MegaNet: Kim Dotcom’s Encrypted Networking for All
Which is preferable, free Internet susceptible to spying and tampering, as is the case with Mark Zuckerberg’s next big project, or encrypted, potentially very expensive, crowdfunded Internet provided by the Web’s most legendary pirate king?
If you believe Kim Dotcom, world citizens will soon enough have a choice. The MegaUpload founder and potentially most successful pirate-by-proxy ever, has been alluding to a new communications protocol dubbed MegaNet for years. In a more recent interview, included below, Dotcom tells Max Keiser that MegaNet is a real ambition that currently has raised $40 million through private crowdfunding. Dotcom also intends to raise another $100 million using Bnk to the Future in January, a relatively new crowdfunding site that apparently has no issue taking Dotcom on as a client.
Some key features of Meganet:
- Will not be IP-based.
- Will incorporate block chain technology.
- Will natively incorporate mobile devices.
No IP? No Problem
Not including an IP address by design could have serious implications on the privacy capabilities of such a protocol, but it could also run into fundamental networking problems. Readers will be quick to note that an IP address is not the only way to track down the activities of a user, and often enough they can be irrelevant. Even an MAC address could essentially be a false entity when dealing with the right sort of bot net. The question, then, is how will this be done? New software protocols somehow incorporating bitcoins, mobile phones, and Bluetooth, or something?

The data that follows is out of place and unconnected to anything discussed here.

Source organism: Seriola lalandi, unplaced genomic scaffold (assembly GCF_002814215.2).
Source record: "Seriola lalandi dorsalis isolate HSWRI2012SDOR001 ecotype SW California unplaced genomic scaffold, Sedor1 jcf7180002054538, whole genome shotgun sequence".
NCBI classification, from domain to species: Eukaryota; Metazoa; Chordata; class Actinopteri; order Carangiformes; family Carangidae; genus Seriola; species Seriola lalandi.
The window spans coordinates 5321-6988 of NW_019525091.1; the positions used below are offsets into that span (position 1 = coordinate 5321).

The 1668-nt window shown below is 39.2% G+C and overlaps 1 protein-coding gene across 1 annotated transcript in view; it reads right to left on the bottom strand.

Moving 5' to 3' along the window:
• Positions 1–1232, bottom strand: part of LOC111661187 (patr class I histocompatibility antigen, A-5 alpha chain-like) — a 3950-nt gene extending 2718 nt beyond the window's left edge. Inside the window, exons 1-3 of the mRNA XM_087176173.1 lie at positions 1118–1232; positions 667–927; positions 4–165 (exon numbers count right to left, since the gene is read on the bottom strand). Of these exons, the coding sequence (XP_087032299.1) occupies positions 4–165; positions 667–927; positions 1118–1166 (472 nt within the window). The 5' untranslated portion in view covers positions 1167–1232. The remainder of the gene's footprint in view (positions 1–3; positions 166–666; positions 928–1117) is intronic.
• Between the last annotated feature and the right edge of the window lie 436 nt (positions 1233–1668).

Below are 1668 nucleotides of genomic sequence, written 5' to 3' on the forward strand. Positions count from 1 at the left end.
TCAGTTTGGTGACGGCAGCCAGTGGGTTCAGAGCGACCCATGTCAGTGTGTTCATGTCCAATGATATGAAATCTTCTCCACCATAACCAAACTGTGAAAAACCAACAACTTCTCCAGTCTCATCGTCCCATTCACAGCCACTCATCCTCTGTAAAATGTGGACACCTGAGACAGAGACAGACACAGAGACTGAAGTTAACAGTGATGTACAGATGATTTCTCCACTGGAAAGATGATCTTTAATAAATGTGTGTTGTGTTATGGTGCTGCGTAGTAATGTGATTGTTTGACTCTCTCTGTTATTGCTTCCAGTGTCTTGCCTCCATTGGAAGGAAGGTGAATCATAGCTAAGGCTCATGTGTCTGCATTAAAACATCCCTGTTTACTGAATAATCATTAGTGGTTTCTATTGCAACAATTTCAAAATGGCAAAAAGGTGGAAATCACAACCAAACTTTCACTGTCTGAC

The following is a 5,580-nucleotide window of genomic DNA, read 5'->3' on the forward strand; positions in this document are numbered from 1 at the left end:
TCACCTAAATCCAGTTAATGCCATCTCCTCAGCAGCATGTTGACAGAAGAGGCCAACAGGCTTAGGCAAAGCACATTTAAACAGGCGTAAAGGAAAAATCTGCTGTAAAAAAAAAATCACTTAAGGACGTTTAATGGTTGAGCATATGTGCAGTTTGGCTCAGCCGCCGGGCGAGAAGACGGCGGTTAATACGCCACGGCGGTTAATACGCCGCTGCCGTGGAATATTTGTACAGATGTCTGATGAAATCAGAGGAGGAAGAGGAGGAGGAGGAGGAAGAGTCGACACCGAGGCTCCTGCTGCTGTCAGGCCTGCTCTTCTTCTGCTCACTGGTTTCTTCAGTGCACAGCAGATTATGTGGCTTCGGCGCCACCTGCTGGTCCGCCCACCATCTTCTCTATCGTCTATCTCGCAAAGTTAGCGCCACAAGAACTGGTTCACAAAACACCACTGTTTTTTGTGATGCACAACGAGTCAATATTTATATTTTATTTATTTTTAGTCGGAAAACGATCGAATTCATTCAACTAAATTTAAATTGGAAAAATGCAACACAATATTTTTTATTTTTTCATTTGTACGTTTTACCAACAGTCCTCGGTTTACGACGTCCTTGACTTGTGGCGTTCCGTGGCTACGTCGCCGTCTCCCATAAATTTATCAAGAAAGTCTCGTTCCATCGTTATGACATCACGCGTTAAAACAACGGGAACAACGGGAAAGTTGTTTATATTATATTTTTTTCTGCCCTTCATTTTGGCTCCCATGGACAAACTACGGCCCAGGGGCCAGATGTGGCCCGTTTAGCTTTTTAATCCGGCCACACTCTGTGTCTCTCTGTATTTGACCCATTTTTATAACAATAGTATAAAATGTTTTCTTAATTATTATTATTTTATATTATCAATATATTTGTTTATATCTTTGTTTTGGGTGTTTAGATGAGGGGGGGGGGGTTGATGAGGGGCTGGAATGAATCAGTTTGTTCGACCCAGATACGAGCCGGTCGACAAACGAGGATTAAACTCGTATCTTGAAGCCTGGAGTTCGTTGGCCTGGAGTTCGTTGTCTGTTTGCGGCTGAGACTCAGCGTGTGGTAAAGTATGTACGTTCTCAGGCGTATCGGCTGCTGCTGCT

If Dotcom is reinventing a wheel, he seems to be reinventing a wheel that needs it. Within a very short period, Max Keiser’s investment fund had rounded up a percentage of that $100 million Dotcom still wants to raise. Add to this the fact that a significant portion of populations that could afford an alternative Internet have shown interest in preserving their online privacy (93% of Americans agreed that controlling who had access to information about them was “very important” in May).
A real market could form around alternative communications protocols, but if Dotcom were not the only one there, he’d also not be the only one reaping rewards from it. Such a protocol revolution would have to be able to interface with the rest of the Web, and Dotcom would also have to deal with the Einstein problem, that is, what if repressive governments like North Korea use his advancements to actual decrease freedom, rather than increase it?
The video talks largely about the on-going MegaUpload court case, but at about 7:00, Dotcom claims that “denial of service attacks [will be] a thing of the past” but gives us little insight into how this could be done. This is technology we’re talking about, and simply including something in your list of deliverables does not necessarily equate to a bullet-proof feature addition. Regardless, Dotcom is evidence of some truths in modern history, but one that stands out is that necessity is the mother of invention. Had there been no base level information for the government to build its case against Dotcom on, MegaUpload might still be operating, blissfully unaware that government agents were waiting to destroy the life of its owner and creator.
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